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5 Art Exhibitions We’re Excited About This Month

 

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Want to kick off your spring with some culture? Fortunately, exceptional art exhibitions are in full-bloom this month, making March a perfect time to step into a museum.

From a literature-inspired exhibition at the Metropolitan Museum of Art to a country-wide series of shows in the United Kingdom, there’s something for everyone this month. So, whether you’re interested in the Old Masters or looking for a new take on Vincent van Gogh, you won’t want to miss this month’s picks.

See five exhibitions we’re looking forward to this month.

 

Hockney – Van Gogh. The Joy of Nature at the Van Gogh Museum

 

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For months, we’ve been looking forward to Hockney – Van Gogh. The Joy of Nature—a landmark exhibition at the Van Gogh Museum in Amsterdam. Intended to highlight Van Gogh‘s influence on David Hockney, one of the most prolific living Pop artists, this spectacle pairs paintings by the Post-Impressionist with 120 works by Hockney. These pieces include iPad drawings, videos, watercolors, prints, and his famous large-scale landscape paintings.

While Hockney himself has expressed an interest in Van Gogh’s work, no museum has made the connection—until now. “This is the first ever exhibition to explore how Van Gogh influenced his work,” Axel Rüger, the museum’s director, says. “It is an absolute honor to have the opportunity to organize an exhibition such as this.”

Hockney – Van Gogh. The Joy of Nature is on view until May 26, 2019.

 

The Tale of Genji: A Japanese Classic Illuminated at the Metropolitan Museum of Art

 

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Are you familiar with The Tale of Genji? Written in the early 11th century, this piece of literature gives us a glimpse into Japan’s contemporary aristocratic society. The Tale of Genji is widely praised for its witty humor and memorable characters, making it a perfect muse for creatives. In order to give a glimpse of Genji‘s lasting legacy, the Metropolitan Museum of Art and The Japan Foundation present The Tale of Genji: A Japanese Classic Illuminated.

The Tale of Genji has inspired generations of artists over centuries, and ours is the first exhibition to explore this phenomenon in such a comprehensive way,” Max Hollein, the Director of The Metropolitan Museum of Art reveals. “The magnificent works of art in the show will also offer a view into the development of Japanese art, a testament to the prevalence and impact of the renowned story.”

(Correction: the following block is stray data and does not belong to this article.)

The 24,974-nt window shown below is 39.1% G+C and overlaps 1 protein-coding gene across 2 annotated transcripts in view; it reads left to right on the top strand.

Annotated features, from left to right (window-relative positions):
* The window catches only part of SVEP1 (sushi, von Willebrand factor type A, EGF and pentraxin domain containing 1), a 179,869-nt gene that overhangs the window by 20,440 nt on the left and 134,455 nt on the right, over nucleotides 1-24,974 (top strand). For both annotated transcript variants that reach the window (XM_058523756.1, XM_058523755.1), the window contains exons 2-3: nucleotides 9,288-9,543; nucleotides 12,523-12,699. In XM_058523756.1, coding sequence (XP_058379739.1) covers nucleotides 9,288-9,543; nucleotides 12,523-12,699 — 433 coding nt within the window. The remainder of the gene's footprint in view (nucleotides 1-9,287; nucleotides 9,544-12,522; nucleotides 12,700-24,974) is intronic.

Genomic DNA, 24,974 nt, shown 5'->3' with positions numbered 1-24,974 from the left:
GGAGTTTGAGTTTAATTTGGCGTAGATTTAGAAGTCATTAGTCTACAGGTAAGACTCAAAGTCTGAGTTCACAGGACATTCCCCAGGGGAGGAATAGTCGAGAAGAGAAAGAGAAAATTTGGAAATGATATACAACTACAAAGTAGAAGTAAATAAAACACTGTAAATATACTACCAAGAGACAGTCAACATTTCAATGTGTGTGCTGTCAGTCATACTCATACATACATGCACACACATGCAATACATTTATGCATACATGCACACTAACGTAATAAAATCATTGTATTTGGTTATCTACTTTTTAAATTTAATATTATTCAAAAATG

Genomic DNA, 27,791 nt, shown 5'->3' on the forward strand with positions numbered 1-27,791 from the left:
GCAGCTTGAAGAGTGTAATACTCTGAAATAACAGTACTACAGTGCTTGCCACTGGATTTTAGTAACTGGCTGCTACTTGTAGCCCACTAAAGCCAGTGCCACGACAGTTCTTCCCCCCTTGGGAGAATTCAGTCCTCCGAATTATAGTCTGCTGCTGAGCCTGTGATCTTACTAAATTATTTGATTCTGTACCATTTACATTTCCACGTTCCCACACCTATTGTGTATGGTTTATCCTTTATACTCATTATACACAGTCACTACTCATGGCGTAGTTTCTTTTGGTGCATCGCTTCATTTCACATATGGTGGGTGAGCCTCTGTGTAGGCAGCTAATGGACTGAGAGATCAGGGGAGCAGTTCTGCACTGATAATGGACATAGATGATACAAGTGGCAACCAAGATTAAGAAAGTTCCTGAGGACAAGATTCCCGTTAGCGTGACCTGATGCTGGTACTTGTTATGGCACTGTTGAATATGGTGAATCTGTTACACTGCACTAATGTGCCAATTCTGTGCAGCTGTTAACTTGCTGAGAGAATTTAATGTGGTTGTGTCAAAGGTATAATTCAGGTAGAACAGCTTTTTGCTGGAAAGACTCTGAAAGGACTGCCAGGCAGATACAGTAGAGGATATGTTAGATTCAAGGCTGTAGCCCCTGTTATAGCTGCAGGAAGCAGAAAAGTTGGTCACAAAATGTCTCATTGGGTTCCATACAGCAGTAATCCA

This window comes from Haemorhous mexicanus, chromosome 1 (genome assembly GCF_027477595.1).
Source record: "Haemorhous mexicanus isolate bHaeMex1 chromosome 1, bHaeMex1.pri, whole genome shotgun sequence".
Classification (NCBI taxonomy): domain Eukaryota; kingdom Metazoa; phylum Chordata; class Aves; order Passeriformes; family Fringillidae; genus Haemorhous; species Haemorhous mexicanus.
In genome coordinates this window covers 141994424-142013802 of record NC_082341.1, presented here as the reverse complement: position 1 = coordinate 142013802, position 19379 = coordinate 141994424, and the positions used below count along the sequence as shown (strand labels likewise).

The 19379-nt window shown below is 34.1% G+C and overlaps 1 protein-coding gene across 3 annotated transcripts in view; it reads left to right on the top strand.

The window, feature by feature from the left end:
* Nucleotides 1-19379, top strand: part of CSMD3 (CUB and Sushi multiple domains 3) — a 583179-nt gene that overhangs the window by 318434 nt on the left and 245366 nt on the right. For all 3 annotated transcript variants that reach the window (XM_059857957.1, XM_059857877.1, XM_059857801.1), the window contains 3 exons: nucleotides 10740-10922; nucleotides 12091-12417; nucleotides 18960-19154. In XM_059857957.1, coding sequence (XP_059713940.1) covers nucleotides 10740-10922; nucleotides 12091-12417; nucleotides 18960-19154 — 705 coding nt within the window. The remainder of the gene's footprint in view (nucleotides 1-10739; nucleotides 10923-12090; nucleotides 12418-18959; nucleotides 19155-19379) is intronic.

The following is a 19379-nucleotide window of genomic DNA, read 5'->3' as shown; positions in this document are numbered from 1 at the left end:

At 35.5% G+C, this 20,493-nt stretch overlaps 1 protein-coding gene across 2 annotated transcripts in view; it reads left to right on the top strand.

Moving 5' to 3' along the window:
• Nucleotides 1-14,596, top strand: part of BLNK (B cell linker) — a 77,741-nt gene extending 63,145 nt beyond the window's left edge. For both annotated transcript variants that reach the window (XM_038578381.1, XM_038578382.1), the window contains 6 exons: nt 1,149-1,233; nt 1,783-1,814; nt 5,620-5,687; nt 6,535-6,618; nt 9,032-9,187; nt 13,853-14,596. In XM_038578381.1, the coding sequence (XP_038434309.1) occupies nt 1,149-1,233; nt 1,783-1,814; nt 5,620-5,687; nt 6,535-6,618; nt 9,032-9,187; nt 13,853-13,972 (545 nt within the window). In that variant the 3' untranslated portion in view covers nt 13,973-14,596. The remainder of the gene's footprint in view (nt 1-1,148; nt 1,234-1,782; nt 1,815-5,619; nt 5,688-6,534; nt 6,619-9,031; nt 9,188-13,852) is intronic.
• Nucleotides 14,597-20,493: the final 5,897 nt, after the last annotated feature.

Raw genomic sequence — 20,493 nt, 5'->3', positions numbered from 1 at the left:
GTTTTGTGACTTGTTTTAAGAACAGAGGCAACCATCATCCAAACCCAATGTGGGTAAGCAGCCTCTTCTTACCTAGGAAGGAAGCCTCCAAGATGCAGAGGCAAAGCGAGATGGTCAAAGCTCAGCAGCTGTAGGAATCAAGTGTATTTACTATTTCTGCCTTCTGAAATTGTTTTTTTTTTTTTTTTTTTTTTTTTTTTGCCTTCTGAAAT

The Tale of Genji: A Japanese Classic Illuminated is open until June 16, 2019.

 

Black Models: From Géricault to Marisse at the Musée d’Orsay

 

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Black Models: From Géricault to Marisse analyzes the ways in which artists have portrayed black subjects throughout history. With the maid in Manet’s iconic Olympia as its poster child, this exhibition promises an array of major works by leading artists, including Théodore Géricault, Paul Cézanne, and Henri Matisse.

Taking a multi-disciplinary approach to a multi-layered concept, the Musée d’Orsay presents paintings, sculptures, engravings, and photographs that demonstrate the “aesthetic, political, social and racial issues as well as the imagery unveiled by the representation of black figures in visual arts.”

Black Models: From Géricault to Marisse is on view from March 26 until July 21, 2019.

 

Rembrandt Portraits at the Art Institute of Chicago

 

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Rembrandt Harmenszoon van Rijn was called a “colossus of art” by prolific sculptor Auguste Rodin and a “magician” by Post-Impressionist pioneer Vincent van Gogh. This month, if you’re in the Chicago area, you can see why—Rembrandt Portraits, a highly-anticipated exhibition at the Art Institute of Chicago, is finally open.

Rembrandt Portraits brings together four important pieces by the artist: Portrait of a BoySelf-PortraitOld Man with a Gold Chain, and Young Woman at an Open Half-Door. “Taken together,” the museum explains, “these four paintings show Rembrandt’s brilliant skill as a painter, especially as a painter of people, as well as his deep knowledge of historical subjects and art history.”

Rembrandt Portraits closes on June 9, 2019.

 

Leonardo da Vinci: A Life in Drawing at museums across the United Kingdom 

 

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Leonardo da Vinci died on May 2, 1519. In order to commemorate the 500th anniversary of this occasion, the Royal Collection Trust is putting on Leonardo da Vinci: A Life in Drawing. For this once-in-a-lifetime spectacle, 12 institutions across the United Kingdom are holding simultaneous exhibitions that present 144 pieces by the artist.

“Leonardo da Vinci: A Life in Drawing features 12 drawings at each venue, all selected to reflect the full range of Leonardo’s interests—painting, sculpture, architecture, music, anatomy, engineering, cartography, geology and botany,” the Royal Collection Trust says. The exhibitions will also shine a spotlight on his drawings and sketches, which have even been reproduced as commemorative stamps by Royal Mail.

You can find a full list of dates and venues for Leonardo da Vinci: A Life in Drawing on the Royal Collection Trust website.

 

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